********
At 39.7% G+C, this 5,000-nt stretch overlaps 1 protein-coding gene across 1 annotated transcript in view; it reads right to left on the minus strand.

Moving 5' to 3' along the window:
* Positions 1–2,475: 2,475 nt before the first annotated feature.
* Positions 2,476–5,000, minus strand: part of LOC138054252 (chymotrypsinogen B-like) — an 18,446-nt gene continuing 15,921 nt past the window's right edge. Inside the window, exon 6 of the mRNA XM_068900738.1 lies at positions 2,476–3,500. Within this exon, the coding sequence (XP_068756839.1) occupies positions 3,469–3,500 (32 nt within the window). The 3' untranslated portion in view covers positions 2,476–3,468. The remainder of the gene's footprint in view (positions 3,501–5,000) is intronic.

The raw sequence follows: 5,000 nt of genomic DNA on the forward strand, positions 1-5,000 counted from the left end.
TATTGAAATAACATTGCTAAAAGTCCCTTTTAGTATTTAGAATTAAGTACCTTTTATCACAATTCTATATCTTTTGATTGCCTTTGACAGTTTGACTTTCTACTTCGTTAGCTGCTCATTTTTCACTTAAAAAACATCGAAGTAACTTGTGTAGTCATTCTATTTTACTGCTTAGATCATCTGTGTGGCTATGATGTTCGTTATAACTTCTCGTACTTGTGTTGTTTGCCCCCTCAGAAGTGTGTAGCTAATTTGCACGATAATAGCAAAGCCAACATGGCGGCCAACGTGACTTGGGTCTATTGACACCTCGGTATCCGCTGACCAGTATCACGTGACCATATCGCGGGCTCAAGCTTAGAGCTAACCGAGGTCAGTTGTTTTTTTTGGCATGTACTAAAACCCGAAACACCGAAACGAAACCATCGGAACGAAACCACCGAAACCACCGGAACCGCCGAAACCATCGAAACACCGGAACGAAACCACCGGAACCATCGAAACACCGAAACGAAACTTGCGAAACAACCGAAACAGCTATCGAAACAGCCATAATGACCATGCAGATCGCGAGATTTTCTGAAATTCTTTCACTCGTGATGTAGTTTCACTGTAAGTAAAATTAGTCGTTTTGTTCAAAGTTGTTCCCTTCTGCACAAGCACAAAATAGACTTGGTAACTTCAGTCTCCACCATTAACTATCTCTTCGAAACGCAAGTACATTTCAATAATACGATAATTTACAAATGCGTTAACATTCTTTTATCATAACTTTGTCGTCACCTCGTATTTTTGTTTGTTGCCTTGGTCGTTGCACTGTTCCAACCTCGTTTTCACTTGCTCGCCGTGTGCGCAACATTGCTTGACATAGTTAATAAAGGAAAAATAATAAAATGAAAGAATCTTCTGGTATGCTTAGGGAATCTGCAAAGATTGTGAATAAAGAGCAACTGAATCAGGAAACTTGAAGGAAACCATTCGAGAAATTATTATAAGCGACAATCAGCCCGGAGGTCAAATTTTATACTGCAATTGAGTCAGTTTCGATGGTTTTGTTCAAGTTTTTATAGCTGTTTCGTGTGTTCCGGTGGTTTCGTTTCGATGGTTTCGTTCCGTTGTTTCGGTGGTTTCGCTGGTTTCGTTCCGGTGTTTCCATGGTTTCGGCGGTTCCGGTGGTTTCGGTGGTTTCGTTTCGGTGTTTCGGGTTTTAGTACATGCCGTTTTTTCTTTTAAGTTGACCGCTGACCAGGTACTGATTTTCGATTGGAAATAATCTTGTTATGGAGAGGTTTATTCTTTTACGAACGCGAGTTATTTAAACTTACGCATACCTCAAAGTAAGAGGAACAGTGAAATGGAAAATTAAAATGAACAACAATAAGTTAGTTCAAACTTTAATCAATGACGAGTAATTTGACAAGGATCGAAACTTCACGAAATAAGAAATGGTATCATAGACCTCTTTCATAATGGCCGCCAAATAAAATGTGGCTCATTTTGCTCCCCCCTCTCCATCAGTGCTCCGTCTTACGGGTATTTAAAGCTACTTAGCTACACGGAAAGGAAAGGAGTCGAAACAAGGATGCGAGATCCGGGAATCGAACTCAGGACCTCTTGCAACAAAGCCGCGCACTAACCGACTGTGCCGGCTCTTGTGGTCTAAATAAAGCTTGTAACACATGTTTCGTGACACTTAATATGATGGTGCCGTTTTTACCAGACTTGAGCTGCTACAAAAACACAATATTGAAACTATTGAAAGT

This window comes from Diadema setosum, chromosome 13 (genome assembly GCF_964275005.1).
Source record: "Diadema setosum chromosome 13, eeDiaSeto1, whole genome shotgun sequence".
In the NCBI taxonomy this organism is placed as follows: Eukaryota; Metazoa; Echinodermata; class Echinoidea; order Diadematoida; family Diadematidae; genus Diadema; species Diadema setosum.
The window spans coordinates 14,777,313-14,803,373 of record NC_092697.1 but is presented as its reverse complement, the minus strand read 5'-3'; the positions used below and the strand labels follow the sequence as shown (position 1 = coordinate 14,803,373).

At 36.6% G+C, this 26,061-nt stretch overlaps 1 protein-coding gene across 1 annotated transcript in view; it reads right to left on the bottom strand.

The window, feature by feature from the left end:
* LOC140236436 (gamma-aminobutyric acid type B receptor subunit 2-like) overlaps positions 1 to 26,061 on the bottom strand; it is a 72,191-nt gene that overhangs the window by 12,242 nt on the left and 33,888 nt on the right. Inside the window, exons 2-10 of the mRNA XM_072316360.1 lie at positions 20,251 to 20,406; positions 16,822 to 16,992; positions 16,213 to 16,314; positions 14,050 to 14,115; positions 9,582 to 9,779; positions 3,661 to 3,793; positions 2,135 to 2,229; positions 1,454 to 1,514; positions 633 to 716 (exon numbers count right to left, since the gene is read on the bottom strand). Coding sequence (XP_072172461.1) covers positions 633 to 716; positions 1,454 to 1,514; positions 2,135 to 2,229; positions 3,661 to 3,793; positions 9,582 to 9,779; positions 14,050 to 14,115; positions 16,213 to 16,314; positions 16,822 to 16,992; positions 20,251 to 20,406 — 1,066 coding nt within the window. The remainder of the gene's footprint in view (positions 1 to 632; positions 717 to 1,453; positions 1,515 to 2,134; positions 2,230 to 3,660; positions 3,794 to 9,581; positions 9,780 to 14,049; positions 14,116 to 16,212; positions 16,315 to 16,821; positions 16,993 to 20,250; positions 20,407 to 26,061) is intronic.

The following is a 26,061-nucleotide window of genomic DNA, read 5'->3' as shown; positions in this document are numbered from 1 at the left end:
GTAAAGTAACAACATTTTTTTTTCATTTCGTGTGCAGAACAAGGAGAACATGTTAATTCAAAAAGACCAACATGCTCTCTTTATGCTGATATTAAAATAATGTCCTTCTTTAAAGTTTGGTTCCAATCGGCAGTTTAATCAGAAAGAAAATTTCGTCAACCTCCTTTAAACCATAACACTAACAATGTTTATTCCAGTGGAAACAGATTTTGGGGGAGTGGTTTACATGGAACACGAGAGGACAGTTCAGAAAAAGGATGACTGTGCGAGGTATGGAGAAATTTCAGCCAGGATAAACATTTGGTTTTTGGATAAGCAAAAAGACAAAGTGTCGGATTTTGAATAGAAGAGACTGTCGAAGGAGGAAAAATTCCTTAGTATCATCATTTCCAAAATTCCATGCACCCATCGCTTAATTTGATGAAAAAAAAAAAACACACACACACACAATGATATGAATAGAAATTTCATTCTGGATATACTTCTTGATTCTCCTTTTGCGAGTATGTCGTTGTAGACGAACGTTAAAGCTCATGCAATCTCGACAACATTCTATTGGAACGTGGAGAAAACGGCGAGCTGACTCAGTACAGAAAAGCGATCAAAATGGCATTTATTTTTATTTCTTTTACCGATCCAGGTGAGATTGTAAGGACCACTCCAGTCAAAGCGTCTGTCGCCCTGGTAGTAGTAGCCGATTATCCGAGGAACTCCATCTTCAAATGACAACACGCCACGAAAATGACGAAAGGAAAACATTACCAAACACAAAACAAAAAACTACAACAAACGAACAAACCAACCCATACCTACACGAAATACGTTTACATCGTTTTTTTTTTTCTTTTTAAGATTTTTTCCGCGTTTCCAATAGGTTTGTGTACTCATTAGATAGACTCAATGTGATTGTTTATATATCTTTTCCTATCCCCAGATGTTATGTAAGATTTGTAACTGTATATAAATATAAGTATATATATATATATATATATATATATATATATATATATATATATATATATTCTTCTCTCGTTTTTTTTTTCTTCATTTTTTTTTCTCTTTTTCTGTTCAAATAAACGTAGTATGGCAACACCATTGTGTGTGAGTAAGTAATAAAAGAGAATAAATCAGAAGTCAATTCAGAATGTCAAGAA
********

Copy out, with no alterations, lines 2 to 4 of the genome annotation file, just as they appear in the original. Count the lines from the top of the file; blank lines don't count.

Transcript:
Moving 5' to 3' along the window:
* Positions 1–2,475: 2,475 nt before the first annotated feature.
* Positions 2,476–5,000, minus strand: part of LOC138054252 (chymotrypsinogen B-like) — an 18,446-nt gene continuing 15,921 nt past the window's right edge. Inside the window, exon 6 of the mRNA XM_068900738.1 lies at positions 2,476–3,500. Within this exon, the coding sequence (XP_068756839.1) occupies positions 3,469–3,500 (32 nt within the window). The 3' untranslated portion in view covers positions 2,476–3,468. The remainder of the gene's footprint in view (positions 3,501–5,000) is intronic.